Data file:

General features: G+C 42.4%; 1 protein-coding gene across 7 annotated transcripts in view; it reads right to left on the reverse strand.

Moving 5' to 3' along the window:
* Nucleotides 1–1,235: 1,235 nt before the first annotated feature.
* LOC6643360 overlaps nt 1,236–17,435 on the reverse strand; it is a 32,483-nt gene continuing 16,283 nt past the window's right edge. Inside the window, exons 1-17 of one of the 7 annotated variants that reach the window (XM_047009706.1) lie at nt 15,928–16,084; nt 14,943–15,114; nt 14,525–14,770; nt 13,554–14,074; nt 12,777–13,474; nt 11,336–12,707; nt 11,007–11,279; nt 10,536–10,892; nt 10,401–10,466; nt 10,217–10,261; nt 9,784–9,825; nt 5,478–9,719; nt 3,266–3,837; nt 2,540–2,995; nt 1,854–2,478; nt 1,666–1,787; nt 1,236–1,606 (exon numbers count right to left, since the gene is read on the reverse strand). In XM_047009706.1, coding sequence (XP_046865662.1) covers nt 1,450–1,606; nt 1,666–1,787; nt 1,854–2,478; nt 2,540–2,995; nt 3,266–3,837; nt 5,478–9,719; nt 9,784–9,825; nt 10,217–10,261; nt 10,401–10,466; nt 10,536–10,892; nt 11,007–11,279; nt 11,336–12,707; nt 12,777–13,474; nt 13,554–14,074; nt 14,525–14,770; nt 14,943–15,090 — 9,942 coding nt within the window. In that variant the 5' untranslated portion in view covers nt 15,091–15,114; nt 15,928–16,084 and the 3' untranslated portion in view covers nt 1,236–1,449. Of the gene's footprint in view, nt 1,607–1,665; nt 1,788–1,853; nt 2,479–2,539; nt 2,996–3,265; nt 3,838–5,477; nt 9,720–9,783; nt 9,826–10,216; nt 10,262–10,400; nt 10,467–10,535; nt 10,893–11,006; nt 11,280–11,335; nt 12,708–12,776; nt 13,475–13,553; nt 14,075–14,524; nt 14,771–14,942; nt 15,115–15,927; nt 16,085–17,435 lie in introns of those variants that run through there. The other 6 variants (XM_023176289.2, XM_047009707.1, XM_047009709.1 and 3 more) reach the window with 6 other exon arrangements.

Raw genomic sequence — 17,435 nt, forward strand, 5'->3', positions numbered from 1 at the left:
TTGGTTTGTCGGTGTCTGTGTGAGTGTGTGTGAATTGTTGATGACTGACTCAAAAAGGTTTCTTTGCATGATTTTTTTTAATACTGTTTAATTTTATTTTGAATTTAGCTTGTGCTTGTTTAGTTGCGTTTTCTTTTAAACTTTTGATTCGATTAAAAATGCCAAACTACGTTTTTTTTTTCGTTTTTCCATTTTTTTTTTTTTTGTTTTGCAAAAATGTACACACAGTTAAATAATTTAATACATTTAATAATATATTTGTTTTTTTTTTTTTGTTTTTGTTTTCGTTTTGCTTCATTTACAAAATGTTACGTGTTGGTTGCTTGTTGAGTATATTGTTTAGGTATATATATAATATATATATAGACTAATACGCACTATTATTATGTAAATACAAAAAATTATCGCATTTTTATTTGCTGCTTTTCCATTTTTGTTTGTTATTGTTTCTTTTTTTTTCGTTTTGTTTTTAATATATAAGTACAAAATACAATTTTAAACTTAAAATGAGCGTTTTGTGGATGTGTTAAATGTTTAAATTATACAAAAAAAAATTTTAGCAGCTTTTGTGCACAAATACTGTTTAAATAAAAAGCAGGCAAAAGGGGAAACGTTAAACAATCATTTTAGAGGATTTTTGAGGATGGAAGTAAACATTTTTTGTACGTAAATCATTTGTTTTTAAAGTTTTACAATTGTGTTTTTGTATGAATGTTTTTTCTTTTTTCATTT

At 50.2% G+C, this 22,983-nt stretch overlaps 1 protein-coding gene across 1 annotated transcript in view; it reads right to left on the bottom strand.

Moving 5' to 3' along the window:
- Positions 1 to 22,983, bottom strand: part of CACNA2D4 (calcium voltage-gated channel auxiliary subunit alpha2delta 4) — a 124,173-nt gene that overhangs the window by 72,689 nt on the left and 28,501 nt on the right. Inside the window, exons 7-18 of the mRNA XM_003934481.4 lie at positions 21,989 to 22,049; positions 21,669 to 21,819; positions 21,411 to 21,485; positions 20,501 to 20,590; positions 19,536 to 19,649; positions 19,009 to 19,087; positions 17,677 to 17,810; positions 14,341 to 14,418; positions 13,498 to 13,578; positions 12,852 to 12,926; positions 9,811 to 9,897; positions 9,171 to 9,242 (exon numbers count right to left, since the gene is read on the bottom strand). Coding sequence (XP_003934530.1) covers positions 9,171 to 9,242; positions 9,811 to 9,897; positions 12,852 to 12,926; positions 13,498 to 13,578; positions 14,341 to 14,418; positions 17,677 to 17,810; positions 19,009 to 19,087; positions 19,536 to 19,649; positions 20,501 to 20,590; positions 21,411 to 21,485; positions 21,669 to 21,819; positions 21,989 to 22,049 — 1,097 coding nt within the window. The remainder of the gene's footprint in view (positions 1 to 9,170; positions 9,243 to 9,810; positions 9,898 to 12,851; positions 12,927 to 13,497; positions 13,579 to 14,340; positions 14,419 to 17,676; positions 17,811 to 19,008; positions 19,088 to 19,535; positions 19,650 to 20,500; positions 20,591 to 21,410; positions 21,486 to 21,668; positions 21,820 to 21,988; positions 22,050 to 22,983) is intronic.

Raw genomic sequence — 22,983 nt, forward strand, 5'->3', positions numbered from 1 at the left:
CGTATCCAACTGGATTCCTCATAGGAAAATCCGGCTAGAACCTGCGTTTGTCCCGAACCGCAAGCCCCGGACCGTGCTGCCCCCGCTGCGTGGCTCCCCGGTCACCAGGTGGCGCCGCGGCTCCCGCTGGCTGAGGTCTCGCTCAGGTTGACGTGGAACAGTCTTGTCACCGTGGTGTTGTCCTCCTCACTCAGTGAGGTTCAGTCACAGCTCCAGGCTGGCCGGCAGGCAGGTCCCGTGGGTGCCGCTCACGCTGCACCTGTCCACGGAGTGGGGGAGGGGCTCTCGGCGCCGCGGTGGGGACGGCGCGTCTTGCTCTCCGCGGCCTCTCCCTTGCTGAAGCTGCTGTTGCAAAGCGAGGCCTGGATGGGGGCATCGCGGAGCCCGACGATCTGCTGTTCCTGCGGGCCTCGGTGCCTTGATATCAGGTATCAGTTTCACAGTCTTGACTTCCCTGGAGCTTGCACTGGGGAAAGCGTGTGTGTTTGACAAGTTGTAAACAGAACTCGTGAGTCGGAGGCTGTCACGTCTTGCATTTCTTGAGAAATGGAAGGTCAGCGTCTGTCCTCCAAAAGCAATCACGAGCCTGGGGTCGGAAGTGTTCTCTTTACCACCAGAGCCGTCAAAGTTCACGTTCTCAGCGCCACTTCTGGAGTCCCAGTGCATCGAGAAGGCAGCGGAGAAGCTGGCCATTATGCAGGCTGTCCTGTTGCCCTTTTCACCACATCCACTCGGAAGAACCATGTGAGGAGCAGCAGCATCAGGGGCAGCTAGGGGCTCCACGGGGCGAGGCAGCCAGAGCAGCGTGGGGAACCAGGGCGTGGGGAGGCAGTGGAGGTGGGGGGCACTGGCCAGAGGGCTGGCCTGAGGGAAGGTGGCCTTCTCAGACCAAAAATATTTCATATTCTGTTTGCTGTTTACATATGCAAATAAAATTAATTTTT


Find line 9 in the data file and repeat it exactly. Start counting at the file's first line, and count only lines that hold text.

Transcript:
- Positions 1 to 22,983, bottom strand: part of CACNA2D4 (calcium voltage-gated channel auxiliary subunit alpha2delta 4) — a 124,173-nt gene that overhangs the window by 72,689 nt on the left and 28,501 nt on the right. Inside the window, exons 7-18 of the mRNA XM_003934481.4 lie at positions 21,989 to 22,049; positions 21,669 to 21,819; positions 21,411 to 21,485; positions 20,501 to 20,590; positions 19,536 to 19,649; positions 19,009 to 19,087; positions 17,677 to 17,810; positions 14,341 to 14,418; positions 13,498 to 13,578; positions 12,852 to 12,926; positions 9,811 to 9,897; positions 9,171 to 9,242 (exon numbers count right to left, since the gene is read on the bottom strand). Coding sequence (XP_003934530.1) covers positions 9,171 to 9,242; positions 9,811 to 9,897; positions 12,852 to 12,926; positions 13,498 to 13,578; positions 14,341 to 14,418; positions 17,677 to 17,810; positions 19,009 to 19,087; positions 19,536 to 19,649; positions 20,501 to 20,590; positions 21,411 to 21,485; positions 21,669 to 21,819; positions 21,989 to 22,049 — 1,097 coding nt within the window. The remainder of the gene's footprint in view (positions 1 to 9,170; positions 9,243 to 9,810; positions 9,898 to 12,851; positions 12,927 to 13,497; positions 13,579 to 14,340; positions 14,419 to 17,676; positions 17,811 to 19,008; positions 19,088 to 19,535; positions 19,650 to 20,500; positions 20,591 to 21,410; positions 21,486 to 21,668; positions 21,820 to 21,988; positions 22,050 to 22,983) is intronic.